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Motto


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Motto



The motto was originally a war cry or slogan. Mottoes first began to be shown with arms in the 14th and 15th centuries, but were not in general use until the 17th century. Thus the oldest coats of arms generally do not include a motto. Mottoes seldom form part of the grant of arms: Under most heraldic authorities, a motto is an optional component of the coat of arms, and can be added to or changed at will; many families have chosen not to display a motto.

Motto: Turris fortis meus mihi Deus
Motto Translation: To me God is my strong tower


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McWharrie Family Crest Products


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McWharrie Family Crest Products




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See Also


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See Also




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Citations


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Citations



    Other References

    1. Best, Hugh. Debrett's Texas Peerage. New York: Coward-McCann, 1983. Print. (ISBN 069811244X).
    2. Egle, William Henry. Pennsylvania Genealogies Scotch-Irish and German. Harrisburg: L.S. Hart, 1886. Print.
    3. Donaldson, Gordon and Robert S. Morpeth. Who's Who In Scotish History. Wales: Welsh Academic Press, 1996. Print. (ISBN 186057-0054).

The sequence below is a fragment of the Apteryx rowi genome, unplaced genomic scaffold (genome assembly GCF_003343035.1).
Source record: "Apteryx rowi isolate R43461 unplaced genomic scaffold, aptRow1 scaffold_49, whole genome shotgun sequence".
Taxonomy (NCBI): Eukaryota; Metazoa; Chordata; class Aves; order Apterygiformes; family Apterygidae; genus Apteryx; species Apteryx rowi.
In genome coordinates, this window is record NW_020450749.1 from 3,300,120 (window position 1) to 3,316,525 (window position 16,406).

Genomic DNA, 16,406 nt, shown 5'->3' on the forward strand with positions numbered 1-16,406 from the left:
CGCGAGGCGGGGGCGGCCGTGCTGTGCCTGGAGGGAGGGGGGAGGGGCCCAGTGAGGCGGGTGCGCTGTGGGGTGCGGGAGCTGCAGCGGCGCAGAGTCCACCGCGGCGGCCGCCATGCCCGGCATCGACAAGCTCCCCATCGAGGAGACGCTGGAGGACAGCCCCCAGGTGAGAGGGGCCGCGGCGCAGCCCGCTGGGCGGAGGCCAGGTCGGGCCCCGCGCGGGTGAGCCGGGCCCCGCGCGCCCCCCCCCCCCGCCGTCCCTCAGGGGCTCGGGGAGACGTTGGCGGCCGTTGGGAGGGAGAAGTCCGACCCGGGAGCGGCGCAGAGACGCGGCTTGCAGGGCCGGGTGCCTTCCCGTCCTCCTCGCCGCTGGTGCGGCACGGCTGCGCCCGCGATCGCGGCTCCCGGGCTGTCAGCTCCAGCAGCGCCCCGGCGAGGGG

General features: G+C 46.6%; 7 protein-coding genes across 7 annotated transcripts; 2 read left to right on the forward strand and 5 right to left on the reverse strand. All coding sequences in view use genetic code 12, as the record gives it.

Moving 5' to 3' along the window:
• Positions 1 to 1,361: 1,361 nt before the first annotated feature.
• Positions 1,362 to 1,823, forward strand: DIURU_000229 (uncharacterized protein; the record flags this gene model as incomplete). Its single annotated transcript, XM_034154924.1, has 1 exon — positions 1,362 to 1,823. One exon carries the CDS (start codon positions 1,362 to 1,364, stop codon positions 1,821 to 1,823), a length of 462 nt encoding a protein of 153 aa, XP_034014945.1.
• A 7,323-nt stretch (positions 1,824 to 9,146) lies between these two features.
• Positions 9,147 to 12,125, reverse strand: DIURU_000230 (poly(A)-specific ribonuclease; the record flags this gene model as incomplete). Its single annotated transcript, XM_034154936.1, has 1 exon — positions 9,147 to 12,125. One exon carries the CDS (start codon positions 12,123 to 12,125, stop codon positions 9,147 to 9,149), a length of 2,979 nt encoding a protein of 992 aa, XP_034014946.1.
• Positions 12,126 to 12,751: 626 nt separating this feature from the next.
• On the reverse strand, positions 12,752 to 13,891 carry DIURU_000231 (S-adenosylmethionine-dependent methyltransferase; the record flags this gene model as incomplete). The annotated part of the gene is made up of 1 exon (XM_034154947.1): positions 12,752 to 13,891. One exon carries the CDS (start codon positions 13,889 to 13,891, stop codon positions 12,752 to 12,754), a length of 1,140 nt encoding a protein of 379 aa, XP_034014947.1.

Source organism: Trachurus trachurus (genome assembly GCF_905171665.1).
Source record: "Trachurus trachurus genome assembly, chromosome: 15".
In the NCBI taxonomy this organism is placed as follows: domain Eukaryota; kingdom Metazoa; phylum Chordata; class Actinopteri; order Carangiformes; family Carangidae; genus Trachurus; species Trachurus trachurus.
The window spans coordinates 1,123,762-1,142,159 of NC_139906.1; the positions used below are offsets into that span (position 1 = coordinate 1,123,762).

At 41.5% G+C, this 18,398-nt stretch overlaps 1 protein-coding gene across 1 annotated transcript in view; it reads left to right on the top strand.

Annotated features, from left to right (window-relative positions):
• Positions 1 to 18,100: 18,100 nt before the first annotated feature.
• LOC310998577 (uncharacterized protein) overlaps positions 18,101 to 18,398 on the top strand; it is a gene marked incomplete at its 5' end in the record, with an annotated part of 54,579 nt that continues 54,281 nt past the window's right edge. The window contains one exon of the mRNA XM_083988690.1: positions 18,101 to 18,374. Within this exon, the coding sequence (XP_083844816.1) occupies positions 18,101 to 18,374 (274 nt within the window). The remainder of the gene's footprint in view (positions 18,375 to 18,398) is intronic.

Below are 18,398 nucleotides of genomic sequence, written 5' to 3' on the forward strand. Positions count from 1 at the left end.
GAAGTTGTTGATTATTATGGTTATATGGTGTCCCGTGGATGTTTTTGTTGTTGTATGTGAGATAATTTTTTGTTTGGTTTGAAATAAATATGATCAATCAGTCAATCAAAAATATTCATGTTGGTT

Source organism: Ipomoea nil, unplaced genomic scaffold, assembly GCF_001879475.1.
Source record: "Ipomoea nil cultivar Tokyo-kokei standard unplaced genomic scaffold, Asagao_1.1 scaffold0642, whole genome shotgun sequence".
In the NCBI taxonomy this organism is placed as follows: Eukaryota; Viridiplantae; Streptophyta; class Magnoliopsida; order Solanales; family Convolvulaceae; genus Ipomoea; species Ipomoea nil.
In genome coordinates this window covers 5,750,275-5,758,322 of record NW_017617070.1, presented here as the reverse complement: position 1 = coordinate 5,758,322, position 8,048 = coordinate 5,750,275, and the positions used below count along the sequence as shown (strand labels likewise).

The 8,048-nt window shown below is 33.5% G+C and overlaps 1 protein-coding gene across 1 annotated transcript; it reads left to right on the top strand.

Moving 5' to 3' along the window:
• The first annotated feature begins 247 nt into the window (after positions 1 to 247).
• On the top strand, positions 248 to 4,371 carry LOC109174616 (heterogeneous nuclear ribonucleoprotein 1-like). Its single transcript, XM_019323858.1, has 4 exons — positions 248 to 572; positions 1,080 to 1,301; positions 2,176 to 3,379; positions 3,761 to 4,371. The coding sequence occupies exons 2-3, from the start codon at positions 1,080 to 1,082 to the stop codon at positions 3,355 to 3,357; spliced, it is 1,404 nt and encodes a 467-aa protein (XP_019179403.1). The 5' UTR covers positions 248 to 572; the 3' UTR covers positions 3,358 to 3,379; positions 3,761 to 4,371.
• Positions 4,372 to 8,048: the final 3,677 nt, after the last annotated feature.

4. Bolton, Charles Knowles. Scotch Irish Pioneers In Ulster and America. Montana: Kessinger Publishing. Print.
    5. Leeson, Francis L. Dictionary of British Peerages. Baltimore: Genealogical Publishing, 1986. Print. (ISBN 0-8063-1121-5).
    6. Hinde, Thomas Ed. The Domesday Book England's Heritage Then and Now. Surrey: Colour Library Books, 1995. Print. (ISBN 1-85833-440-3).
    7. Bain, Robert. The Clans and Tartans of Scotland. Glasgow & London: Collins, 1968. Print. (ISBN 000411117-6).
    8. Innes, Thomas and Learney. Scots Heraldry A Practical Handbook on the Historical Principles and Mordern Application of the Art and Science. London: Oliver and Boyd, 1934. Print.
    9. Moncrieffe, Sir Ian of That Ilk and Don Pottinger. Clan Map Scotland of Old. Edinburgh: Bartholomew and Son, 1983. Print.
    10. Holt, J.C. Ed. Domesday Studies. Woodbridge: Boydell, 1987. Print. (ISBN 0-85115-477-8).
    11. ...

    The McWharrie Family Crest was acquired from the Houseofnames.com archives. The McWharrie Family Crest was drawn according to heraldic standards based on published blazons. We generally include the oldest published family crest once associated with each surname.

    This page was last modified on 7 June 2012 at 12:08.